COMPARATIVE STUDY
JOURNAL ARTICLE

The endurance shuttle walk test: an alternative to the six-minute walk test for the assessment of ambulatory oxygen

S M Revill, M Z Noor, G Butcher, M J Ward
Chronic Respiratory Disease 2010, 7 (4): 239-45
21084548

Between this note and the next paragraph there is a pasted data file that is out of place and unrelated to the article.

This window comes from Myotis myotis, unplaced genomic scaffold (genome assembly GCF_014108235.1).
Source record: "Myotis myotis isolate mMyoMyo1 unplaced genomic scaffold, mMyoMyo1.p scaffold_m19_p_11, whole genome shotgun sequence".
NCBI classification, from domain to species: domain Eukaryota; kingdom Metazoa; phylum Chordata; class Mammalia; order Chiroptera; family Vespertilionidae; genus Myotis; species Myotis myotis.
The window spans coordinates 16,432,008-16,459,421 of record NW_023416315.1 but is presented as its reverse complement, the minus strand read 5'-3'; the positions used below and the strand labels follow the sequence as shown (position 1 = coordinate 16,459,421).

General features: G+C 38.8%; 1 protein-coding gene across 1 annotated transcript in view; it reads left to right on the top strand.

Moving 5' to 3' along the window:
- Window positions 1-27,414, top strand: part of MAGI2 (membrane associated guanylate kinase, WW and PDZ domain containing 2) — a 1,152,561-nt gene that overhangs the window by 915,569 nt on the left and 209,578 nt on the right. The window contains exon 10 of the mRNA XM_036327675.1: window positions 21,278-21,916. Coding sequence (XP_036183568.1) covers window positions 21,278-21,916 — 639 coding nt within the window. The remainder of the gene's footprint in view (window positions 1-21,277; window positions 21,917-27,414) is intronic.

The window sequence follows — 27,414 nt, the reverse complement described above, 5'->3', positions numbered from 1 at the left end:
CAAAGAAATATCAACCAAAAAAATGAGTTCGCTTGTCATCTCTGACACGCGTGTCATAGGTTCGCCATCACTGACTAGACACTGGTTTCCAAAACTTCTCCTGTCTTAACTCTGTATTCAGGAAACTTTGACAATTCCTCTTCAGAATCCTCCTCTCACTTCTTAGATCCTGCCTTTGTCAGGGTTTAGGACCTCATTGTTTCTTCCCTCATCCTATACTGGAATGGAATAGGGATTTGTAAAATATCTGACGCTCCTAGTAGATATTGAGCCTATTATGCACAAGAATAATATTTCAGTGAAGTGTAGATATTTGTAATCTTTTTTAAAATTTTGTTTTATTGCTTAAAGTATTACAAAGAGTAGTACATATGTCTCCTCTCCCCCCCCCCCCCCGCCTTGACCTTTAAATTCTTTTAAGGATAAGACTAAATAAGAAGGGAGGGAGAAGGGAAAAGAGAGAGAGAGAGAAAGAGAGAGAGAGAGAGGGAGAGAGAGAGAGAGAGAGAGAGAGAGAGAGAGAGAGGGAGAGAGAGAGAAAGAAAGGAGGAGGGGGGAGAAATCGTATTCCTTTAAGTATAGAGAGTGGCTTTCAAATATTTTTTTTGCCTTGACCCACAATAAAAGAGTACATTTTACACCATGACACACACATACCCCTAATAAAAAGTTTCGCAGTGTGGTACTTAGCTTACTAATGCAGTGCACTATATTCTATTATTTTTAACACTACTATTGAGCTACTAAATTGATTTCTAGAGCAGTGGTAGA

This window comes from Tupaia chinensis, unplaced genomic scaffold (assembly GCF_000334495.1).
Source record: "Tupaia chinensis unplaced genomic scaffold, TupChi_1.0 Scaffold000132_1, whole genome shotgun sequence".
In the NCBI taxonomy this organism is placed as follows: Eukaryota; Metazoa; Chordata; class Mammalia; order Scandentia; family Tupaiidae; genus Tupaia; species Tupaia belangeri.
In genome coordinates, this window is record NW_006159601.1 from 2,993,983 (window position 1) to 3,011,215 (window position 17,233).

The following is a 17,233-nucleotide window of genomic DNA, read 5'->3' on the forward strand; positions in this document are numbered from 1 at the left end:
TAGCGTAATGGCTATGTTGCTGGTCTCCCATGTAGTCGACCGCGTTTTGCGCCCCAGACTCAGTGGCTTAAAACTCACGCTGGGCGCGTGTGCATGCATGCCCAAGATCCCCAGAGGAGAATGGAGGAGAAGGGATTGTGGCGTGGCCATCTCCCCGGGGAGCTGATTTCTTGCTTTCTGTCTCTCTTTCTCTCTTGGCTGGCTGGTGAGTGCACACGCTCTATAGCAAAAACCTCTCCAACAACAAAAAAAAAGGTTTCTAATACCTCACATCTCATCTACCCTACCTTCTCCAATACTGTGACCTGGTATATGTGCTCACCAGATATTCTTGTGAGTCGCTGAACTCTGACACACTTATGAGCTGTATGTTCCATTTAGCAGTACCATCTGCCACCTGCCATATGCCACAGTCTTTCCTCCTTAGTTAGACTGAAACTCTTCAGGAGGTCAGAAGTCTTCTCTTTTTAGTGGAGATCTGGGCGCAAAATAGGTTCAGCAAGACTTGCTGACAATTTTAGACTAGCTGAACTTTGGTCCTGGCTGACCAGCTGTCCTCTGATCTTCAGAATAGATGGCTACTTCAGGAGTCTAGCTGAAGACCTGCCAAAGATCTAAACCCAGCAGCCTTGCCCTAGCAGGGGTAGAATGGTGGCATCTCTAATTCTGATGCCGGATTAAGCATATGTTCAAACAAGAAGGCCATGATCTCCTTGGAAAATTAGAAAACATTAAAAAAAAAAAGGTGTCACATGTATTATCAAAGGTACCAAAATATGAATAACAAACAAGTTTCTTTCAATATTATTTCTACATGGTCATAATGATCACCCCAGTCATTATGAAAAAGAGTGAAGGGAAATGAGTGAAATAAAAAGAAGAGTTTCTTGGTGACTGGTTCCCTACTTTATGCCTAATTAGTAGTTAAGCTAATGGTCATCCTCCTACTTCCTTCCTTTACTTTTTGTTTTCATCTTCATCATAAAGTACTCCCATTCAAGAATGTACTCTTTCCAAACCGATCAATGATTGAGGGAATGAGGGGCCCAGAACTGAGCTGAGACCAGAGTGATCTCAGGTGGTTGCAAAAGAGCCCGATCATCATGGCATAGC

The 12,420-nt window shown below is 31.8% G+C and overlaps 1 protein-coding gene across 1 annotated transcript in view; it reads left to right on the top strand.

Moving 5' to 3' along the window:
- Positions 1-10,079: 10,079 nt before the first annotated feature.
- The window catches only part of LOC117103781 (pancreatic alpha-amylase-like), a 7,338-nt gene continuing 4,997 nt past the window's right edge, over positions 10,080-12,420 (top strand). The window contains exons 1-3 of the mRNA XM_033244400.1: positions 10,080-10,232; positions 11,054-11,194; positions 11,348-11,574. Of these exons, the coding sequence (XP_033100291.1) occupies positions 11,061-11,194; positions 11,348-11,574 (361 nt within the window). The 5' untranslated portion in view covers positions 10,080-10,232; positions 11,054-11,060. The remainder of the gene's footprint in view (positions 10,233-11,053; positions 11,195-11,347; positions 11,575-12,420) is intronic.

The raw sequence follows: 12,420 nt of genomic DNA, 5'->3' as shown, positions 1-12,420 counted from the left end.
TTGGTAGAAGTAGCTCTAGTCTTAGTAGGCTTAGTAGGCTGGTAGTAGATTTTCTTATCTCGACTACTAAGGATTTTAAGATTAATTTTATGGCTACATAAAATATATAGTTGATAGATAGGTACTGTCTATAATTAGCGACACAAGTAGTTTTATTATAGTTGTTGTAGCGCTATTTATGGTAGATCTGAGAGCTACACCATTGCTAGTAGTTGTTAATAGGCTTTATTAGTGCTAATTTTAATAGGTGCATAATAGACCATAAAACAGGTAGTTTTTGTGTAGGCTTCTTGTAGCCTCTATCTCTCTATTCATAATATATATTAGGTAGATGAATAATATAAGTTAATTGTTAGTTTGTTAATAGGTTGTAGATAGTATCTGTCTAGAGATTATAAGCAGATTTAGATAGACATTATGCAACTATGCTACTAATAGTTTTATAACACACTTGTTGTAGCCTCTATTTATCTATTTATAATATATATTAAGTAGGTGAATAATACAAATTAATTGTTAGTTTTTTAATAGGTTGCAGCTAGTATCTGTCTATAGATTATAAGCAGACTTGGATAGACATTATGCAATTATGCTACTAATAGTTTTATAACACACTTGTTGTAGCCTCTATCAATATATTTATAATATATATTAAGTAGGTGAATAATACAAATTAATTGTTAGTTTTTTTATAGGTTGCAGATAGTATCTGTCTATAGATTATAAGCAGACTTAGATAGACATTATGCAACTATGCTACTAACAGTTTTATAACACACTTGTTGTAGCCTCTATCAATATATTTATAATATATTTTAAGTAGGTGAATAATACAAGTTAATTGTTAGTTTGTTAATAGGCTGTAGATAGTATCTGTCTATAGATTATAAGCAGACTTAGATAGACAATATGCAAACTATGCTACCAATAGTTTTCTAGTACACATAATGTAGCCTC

UK guidelines for domiciliary oxygen have suggested the six-minute walk test or shuttle walk tests as suitable functional measures for the clinical assessment of ambulatory oxygen (AO). To date, there is limited evidence that would support the use of shuttle walk tests as assessment tools for AO. The endurance shuttle walk test (ESWT) is used increasingly as an assessment tool within pulmonary rehabilitation (PR) but its potential as an investigative test for AO has not been explored. Using the same test for both PR and AO assessment is appealing since it would improve efficiency and act to standardise outcome measures in this patient population. The aim of this study was to examine the responsiveness and repeatability of the ESWT to AO and to compare the response with that of the six-minute walk test (6MWT). Twenty-three patients with chronic obstructive pulmonary disease (COPD) performed, in random order, the ESWT and the 6MWT on air and whilst breathing AO. Oxygen saturation and Borg ratings of breathlessness and perceived exertion were recorded. On a third day, eleven patients repeated the ESWT with AO in order to measure repeatability. There was a significantly greater change in the ESWT with oxygen than the change recorded from the 6MWT (66 [91] vs 6 [28] m respectively; P < .05). When repeated on a separate day, the mean difference (95% CI) between distances walked on the ESWT with AO was 0.91 (-47, 49) m. The ESWT was more responsive than the 6MWT for detecting improvements in walking endurance whilst breathing AO.

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